No one who has a taste for literature has the right to be happy because the only men entitled to happiness are those who are useful (industrialist Richard Teller Crane)
The actual economical crisis was indirectly caused by the institutions that produce and sustain the educated elite of our times. The greed of the bankers is covered in the specialized language as “opportunity cost”, “profit”, etc; the manipulation and hypocrisy of politicians is well painted as “political marketing”, “branding strategy”, etc.
Theodor Adorno wrote Education after Auschwitz in 1967, an essay that analyses the danger of the moral corruption that made the Holocaust. Schools had to teach more than skills, they had to teach values! Unfortunately, the corporatist society in which we live now does not encourage the critical reflection. I can see here, in North America, the obvious neglect of the humanities that produce students who have been trained only to find solutions that will maintain the system, to think predetermined answers to predetermined questions. Analytical wisdom is not a wisdom, it is a skill. Handling devices does not make wiser, maybe powerful. But would you know how to use that power? Here pragmatism reigns! Most of them are not capable of asking the broad, universal questions. They are trained to make the system work, not to examine it. They think that education is about training and success rather than to think critically and to challenge. All of those are caused by over-fragmentation of knowledge, disconnection between the core of academical subjects and programs and literature and philosophy.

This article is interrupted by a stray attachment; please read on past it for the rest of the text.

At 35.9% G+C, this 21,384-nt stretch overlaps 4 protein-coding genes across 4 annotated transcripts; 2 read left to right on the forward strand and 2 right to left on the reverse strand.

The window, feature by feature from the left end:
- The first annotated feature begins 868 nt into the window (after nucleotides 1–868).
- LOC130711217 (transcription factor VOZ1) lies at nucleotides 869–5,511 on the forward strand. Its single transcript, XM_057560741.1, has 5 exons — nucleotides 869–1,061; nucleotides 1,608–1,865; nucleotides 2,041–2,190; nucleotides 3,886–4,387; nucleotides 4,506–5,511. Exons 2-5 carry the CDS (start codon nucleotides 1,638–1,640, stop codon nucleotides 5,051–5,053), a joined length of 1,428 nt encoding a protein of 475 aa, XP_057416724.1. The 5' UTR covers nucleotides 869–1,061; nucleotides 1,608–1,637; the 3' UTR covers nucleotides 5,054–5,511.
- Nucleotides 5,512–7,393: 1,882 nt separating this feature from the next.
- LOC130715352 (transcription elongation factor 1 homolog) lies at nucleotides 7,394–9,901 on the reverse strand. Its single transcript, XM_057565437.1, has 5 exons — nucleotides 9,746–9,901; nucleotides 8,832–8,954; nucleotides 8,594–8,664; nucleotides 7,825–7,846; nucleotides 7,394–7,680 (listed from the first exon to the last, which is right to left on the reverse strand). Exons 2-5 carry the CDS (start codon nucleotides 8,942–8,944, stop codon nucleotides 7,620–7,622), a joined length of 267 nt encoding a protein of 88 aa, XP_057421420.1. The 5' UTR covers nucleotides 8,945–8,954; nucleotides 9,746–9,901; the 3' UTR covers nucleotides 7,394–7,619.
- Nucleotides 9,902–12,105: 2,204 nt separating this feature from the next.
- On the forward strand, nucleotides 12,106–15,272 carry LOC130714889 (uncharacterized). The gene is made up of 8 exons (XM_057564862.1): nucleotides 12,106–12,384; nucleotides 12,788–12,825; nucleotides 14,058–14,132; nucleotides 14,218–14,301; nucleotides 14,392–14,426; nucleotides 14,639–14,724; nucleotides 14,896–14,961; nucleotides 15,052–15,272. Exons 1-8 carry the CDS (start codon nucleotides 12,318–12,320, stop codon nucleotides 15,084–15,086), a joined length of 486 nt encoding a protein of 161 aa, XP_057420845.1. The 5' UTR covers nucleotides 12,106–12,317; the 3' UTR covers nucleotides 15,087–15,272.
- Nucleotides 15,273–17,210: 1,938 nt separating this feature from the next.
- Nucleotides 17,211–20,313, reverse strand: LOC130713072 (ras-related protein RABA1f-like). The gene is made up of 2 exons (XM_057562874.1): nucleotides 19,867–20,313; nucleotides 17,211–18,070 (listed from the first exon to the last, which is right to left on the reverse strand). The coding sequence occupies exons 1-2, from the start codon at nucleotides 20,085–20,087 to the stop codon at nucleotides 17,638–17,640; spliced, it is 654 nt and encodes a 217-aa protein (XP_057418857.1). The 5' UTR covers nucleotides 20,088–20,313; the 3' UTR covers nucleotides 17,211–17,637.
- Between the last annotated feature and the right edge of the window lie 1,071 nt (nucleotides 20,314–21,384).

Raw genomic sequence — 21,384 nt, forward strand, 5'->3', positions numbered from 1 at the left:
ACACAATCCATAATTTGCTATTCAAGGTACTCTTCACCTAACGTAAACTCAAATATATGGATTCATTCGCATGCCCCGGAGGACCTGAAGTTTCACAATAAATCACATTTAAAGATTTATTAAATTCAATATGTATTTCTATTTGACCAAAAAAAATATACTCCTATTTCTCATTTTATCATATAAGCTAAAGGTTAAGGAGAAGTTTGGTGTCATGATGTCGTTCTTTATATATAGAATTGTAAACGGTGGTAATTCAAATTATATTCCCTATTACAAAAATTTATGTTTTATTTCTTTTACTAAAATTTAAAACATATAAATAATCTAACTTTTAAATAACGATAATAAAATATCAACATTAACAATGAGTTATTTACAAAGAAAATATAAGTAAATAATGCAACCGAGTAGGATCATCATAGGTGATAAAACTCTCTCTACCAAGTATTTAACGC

When I speak of education after Auschwitz, then, I mean two areas: first children’s education, especially in early childhood; then general enlightenment that provides an intellectual, cultural, and social climate in which a recurrence would no longer be possible, a climate, therefore, in which the motives that led to the horror would become relatively conscious. (Th. Adorno. Education after Auschwitz, p. 3)
All political instruction finally should be centered upon the idea that Auschwitz should never happen again. This would be possible only when it devotes itself openly, without fear of offending any authorities, to this most important of problems. To do this education must transform itself into sociology, that is, it must teach about the societal play of forces that operates beneath the surface of political forms. One must submit to critical treatment—to provide just one model—such a respectable concept as that of “reason of state”; in placing the right of the state over that of its members, the horror is potentially already posited. (Th. Adorno. Education after Auschwitz, p. 10)
The moral nihilism embraced by elite universities would have terrified Adorno. He knew that radical evil was possible only with the collaboration of a timid, cowed, and confused population, a system of propaganda and mass-media that offered little more than spectacles and entertainment, and and educational system that did not transmit transcendent values or nurture the capacity for individual conscience. He feared a culture that banished the anxieties and complexities of moral choice and embraced a childish hyper-masculinity (Chris Hedges, Empire of Illusion. The End of Literacy and the Triumph of Spectacle, Alfred A. Knopf, 2009, p. 91)